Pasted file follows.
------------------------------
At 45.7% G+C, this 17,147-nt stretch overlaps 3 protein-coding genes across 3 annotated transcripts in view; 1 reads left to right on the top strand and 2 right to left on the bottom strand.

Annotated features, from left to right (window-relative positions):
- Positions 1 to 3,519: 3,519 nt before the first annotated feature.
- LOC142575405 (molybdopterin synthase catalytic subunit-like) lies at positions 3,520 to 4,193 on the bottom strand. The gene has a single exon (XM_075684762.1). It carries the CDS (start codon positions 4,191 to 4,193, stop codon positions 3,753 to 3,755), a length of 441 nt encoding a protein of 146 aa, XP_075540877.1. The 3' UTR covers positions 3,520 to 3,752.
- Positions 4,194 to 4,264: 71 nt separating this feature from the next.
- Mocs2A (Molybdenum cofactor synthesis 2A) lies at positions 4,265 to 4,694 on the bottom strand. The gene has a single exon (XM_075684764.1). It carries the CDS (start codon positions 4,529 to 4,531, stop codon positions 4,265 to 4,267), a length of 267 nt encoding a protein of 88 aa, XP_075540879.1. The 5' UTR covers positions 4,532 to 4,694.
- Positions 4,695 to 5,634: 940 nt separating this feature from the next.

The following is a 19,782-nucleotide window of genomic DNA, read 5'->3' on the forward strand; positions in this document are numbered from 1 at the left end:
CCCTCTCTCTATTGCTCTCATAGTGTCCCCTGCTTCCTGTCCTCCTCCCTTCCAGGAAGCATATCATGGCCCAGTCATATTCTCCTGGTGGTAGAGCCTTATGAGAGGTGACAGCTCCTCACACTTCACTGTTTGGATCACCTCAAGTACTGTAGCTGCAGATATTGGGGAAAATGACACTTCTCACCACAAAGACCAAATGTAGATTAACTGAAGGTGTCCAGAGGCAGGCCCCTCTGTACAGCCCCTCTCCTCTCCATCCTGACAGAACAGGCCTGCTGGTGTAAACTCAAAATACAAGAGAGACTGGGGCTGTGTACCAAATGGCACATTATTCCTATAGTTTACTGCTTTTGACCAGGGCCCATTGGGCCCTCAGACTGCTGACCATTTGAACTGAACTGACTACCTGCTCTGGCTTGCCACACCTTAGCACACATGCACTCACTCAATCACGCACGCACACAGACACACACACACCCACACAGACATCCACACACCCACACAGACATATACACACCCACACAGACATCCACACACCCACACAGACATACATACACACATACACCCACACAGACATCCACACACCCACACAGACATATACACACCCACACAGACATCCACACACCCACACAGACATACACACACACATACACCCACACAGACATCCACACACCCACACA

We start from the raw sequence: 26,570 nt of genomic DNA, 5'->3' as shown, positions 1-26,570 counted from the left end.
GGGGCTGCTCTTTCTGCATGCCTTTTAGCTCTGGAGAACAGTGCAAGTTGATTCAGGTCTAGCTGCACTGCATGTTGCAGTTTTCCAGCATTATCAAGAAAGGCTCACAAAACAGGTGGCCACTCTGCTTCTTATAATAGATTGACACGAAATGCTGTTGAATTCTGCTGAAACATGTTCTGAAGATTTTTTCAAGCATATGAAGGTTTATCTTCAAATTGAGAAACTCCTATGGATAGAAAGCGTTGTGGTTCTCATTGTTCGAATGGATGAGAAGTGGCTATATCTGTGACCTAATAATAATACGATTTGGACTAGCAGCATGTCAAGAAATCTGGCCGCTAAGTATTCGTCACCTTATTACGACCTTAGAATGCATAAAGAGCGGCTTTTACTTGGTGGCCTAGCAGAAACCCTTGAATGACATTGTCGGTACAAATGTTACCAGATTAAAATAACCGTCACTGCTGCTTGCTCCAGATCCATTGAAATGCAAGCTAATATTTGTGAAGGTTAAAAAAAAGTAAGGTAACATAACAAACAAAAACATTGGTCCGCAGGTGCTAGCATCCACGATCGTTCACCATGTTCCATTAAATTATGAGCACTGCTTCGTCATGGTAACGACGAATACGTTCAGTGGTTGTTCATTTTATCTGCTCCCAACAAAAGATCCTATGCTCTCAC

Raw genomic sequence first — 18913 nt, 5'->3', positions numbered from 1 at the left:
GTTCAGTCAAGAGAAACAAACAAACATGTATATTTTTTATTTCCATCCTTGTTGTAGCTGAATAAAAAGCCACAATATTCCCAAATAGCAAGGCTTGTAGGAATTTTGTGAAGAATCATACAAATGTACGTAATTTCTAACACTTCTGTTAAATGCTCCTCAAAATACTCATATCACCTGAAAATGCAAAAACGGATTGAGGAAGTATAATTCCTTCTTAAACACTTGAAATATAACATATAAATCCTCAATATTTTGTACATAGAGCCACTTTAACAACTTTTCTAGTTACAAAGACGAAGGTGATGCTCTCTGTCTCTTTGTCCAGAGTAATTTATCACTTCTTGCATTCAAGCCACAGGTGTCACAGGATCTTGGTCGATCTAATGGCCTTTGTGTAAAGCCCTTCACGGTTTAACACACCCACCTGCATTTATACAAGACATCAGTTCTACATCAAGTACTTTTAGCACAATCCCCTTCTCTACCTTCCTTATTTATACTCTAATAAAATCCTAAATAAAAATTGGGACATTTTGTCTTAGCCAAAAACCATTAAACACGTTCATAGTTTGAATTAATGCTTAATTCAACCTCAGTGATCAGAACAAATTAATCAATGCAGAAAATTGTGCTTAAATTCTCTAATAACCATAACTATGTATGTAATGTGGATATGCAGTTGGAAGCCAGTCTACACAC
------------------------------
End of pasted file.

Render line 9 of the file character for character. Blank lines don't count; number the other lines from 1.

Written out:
CCCTCTCTCTATTGCTCTCATAGTGTCCCCTGCTTCCTGTCCTCCTCCCTTCCAGGAAGCATATCATGGCCCAGTCATATTCTCCTGGTGGTAGAGCCTTATGAGAGGTGACAGCTCCTCACACTTCACTGTTTGGATCACCTCAAGTACTGTAGCTGCAGATATTGGGGAAAATGACACTTCTCACCACAAAGACCAAATGTAGATTAACTGAAGGTGTCCAGAGGCAGGCCCCTCTGTACAGCCCCTCTCCTCTCCATCCTGACAGAACAGGCCTGCTGGTGTAAACTCAAAATACAAGAGAGACTGGGGCTGTGTACCAAATGGCACATTATTCCTATAGTTTACTGCTTTTGACCAGGGCCCATTGGGCCCTCAGACTGCTGACCATTTGAACTGAACTGACTACCTGCTCTGGCTTGCCACACCTTAGCACACATGCACTCACTCAATCACGCACGCACACAGACACACACACACCCACACAGACATCCACACACCCACACAGACATATACACACCCACACAGACATCCACACACCCACACAGACATACATACACACATACACCCACACAGACATCCACACACCCACACAGACATATACACACCCACACAGACATCCACACACCCACACAGACATACACACACACATACACCCACACAGACATCCACACACCCACACA